Dangerous as it always is to attempt predictions, one is tempted to guess the future when a parallel case is vivid in one’s memory. In Canada a union of Congregationalists, Methodists, and Presbyterians was recently engineered. About half of the Presbyterians refused, on doctrinal grounds, to enter the union, and a great deal of dissatisfaction has been aroused. Even if the creed of the union Church had been satisfactory — which it was not — there was another serious defect. What good is a creed if no one is obliged to subscribe to it? Such is approximately the case in Canada, and the situation here is similar. Heretofore, ministers have been required in some Churches to subscribe to every phrase of the creed, or as is the case with one of the two bodies now contemplating union, they have subscribed to the system of the creed, as the system taught in the Scriptures, which system they unfeignedly hold true. Now, however, the terms of subscription are to be made so loose that the creed will no longer be regarded as containing the system taught in the Holy Scriptures. This type of subscription embodied in the present proposal of union would produce a Church which would stand for nothing deﬁnite; and if the church politicians who are now rushing this union through succeed, the split in Canada will undoubtedly be duplicated here.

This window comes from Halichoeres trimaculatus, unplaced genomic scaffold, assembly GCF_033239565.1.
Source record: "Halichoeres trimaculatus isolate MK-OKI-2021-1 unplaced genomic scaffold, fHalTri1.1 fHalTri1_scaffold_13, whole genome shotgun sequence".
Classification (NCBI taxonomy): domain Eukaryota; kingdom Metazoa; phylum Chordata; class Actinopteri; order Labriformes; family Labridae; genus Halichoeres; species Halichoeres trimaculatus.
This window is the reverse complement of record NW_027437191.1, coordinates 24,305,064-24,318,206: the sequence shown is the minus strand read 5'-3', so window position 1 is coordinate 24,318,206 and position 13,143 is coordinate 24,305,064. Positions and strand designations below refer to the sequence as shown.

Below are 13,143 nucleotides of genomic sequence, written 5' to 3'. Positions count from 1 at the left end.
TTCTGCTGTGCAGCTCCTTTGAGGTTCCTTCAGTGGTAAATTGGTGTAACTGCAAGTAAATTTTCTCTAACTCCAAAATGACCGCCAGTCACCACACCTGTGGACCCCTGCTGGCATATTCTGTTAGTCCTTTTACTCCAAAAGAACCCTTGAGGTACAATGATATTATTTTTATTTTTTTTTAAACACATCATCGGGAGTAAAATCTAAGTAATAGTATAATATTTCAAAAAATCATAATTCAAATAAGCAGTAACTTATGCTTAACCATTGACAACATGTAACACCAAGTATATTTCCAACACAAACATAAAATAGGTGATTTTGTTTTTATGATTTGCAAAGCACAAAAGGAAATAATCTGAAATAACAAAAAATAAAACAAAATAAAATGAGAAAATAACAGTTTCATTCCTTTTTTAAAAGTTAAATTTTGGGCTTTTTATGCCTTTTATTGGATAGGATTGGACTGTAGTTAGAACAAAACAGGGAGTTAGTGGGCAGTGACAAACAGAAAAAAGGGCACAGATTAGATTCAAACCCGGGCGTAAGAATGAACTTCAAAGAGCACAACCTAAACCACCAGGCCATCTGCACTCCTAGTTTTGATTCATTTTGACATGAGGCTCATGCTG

Someone may ask, why cannot all parties get along together on such a loose subscription since everyone would then be free to believe as he chooses? There are two answers: First, everyone is now free to believe as he chooses. There are plenty of Churches, let everyone go to the one which pleases him. No one is forced to belong to a Church with which he disagreed. To destroy a creed is virtually to deprive those who believe the creed of the right of forming a voluntary association for deﬁnite religious purposes. What right have religious, or should we say irreligious, radicals to deny this privilege to conservatives? And second, while the radicals claim in their words that they want a Church which will include all beliefs, their actions belie their words.
This disparity between their words and action is seen in two cases. First: One of the two denominations involved instructed its committee to write into the term of union a guarantee to the effect that congregations conscientiously unable to surrender their Faith might retain their church property. This was wisdom derived from the unfortunate example in Canada. The refusal of the committee to obey its instructions shows more clearly than any argument what is to become of orthodox Christians in this union.